This movie is all about the Soy Sauce, a drug that promises an out-of-body experience with each hit. Users drift across time and dimensions. But some who come back are no longer human. Suddenly a silent otherworldly invasion is underway, and mankind needs a hero. What it gets instead is John and David, a pair of college dropouts who can...
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This movie is all about the Soy Sauce, a drug that promises an out-of-body experience with each hit. Users drift across time and dimensions. But some who come back are no longer human. Suddenly a silent otherworldly invasion is underway, and mankind needs a hero. What it gets instead is John and David, a pair of college dropouts who can barely hold down jobs. Can these two stop the oncoming horror in time to save humanity? No. No, they can't.
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Salvador Dalí is often quoted as saying, ''I don't do drugs, I am drugs.'' Whether or not this is a case of attribution decay, it's certainly an appropriate statement for the surreal artist. Although it would be silly to suggest that John Dies at the End is on par with such an influential artist (and the movie will certainly never take over Dalí's monopoly of dorm room posters and assorted ephemera), it definitely feels like taking a trip down the rabbit hole.
Chase Williamson and Rob Mayes star as Dave and John, respectively, best buds and regular dudes who find themselves face to face with grotesque monsters from alternate dimensions and a panoply of other mind-bending horrors, all thanks to a drug nicknamed Soy Sauce. The Sauce is an icky sentient black goop that destroys most of the people who inject it (and those who live will never be the same). When we meet Dave and John, they're problem-solvers of a sort; if something weird is happening to you — say you're being harassed by your dead boyfriend — they're the ones to call.
The Sauce didn't kill them; it has given them a certain insight into the twisted nature of the universe. Much to Dave's dismay, it chose them to save us from certain doom on a regular basis, starting with a gross creature from another dimension called Korrok. It's kind of a bubbly vat of sentient goo with one terrible eyeball, and it gains knowledge through osmosis. Naturally, Korrok would like to nibble on Dave and John to learn their ways so it and a whole legion of freaky followers can hop into our dimension and take over the world we live in. Before they can do that, they have a whole host of other problems to deal with, like John's untimely demise, for starters.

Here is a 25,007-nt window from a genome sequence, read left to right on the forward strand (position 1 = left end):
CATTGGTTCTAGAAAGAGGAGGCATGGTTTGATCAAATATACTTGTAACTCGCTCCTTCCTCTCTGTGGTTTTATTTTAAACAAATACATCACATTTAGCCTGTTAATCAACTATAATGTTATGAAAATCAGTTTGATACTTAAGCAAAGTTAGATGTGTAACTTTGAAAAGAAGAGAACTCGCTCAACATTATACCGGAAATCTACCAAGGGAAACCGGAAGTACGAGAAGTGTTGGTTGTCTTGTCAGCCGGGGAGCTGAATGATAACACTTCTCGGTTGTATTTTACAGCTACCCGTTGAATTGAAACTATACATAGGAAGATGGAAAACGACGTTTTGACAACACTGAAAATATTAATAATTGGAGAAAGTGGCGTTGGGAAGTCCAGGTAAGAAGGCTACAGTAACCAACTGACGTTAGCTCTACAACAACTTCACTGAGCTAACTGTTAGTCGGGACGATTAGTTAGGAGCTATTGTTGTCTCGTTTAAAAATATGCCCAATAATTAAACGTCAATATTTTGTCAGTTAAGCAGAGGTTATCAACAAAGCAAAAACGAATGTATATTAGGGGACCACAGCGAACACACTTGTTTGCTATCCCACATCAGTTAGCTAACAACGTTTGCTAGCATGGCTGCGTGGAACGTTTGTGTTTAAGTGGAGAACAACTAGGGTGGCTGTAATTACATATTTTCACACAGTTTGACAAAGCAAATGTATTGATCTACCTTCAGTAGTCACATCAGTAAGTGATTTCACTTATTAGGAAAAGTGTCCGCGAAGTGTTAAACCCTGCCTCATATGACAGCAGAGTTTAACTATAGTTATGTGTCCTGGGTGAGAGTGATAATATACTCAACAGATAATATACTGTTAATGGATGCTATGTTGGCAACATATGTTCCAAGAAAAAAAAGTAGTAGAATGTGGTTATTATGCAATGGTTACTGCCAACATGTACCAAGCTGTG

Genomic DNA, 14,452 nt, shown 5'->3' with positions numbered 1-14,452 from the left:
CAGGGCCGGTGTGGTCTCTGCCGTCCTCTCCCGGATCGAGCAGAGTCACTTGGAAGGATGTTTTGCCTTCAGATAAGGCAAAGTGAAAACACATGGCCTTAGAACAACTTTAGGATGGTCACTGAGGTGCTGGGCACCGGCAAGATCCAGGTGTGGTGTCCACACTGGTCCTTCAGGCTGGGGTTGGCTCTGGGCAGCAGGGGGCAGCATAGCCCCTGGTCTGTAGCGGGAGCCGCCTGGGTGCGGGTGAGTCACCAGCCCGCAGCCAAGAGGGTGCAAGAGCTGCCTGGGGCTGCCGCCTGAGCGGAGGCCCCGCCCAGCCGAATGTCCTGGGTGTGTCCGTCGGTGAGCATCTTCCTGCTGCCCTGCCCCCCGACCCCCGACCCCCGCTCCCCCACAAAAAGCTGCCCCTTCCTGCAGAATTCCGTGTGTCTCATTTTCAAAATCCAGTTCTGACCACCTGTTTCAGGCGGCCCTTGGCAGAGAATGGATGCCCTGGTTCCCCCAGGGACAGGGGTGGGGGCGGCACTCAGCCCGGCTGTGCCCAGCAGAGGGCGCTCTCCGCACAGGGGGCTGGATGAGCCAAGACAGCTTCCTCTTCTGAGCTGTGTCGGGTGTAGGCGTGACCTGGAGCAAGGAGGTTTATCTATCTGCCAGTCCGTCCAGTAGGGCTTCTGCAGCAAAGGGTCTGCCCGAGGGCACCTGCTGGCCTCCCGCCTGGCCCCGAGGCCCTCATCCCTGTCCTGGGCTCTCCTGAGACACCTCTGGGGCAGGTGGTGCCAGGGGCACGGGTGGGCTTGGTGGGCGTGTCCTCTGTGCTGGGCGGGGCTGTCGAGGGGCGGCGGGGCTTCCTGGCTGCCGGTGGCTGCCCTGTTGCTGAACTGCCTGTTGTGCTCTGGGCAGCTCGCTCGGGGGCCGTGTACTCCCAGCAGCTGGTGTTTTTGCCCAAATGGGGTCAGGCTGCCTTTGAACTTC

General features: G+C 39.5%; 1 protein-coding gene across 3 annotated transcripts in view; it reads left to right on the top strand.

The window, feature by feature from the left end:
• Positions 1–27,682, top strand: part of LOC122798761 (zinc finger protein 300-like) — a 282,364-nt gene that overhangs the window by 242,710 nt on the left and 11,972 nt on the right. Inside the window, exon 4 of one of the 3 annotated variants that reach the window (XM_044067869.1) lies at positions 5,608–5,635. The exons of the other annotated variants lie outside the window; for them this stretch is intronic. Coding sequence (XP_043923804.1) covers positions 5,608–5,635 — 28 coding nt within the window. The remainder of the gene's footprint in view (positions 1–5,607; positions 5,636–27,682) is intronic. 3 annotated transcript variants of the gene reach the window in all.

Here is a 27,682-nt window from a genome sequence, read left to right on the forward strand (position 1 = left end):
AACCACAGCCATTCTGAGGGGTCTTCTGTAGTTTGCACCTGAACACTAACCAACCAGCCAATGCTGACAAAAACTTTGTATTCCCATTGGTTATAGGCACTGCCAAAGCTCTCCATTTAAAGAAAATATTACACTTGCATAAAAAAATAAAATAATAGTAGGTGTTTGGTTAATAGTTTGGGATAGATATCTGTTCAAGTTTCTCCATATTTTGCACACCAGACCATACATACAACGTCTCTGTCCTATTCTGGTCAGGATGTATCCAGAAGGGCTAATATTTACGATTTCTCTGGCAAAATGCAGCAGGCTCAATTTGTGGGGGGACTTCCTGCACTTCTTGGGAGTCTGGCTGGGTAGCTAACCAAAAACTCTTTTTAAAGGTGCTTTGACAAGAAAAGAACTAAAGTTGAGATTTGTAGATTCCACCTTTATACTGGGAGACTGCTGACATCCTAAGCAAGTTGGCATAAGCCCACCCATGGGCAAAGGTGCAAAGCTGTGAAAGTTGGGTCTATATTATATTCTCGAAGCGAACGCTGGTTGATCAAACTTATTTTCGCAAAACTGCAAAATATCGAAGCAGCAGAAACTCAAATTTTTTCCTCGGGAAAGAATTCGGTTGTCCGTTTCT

John Dies at the End is a logic puzzle that the viewer has to tease out the meaning of. It benefits from subsequent viewings, especially since writer/director Don Coscarelli and author David Wong throw so much at you from the very beginning. (Coscarelli adapted the book for the screen.) It's a hallucinatory midnight movie that is so damn fun it's easy to forgive just how hazy it seems in hindsight. There's also a certain sense of disappointment when Dave and John's mission comes to an end, possibly because the two characters and all the weird things they encounter are so entertaining that we hate to leave them.
Coscarelli fans will especially appreciate a small cameo by Angus Scrimm, who played the terrifying Tall Man in Coscarelli's Phantasm series, as a priest. And any genre lover worth their Sauce will love seeing Doug Jones out of prosthetics (but no less disarming) as a creepy interstellar traveler. Paul Giamatti plays a skeptical journalist who's writing a story about Dave and his misadventures; this narrative is the framing device and ultimately is a bit of a disappointment.
The practical effects have a nice goopy look to them, and Coscarelli makes the smart decision to use an animated sequence for some scenes that would have been extraordinarily difficult to create on such a small budget. John Dies at the End is alternately trippy, gross, and droll, and it has a cool B-movie vibe without looking too cheap. Although it's available on demand, this would be a fun night out at the movies.
Hollywood.com rated this film 3 stars.
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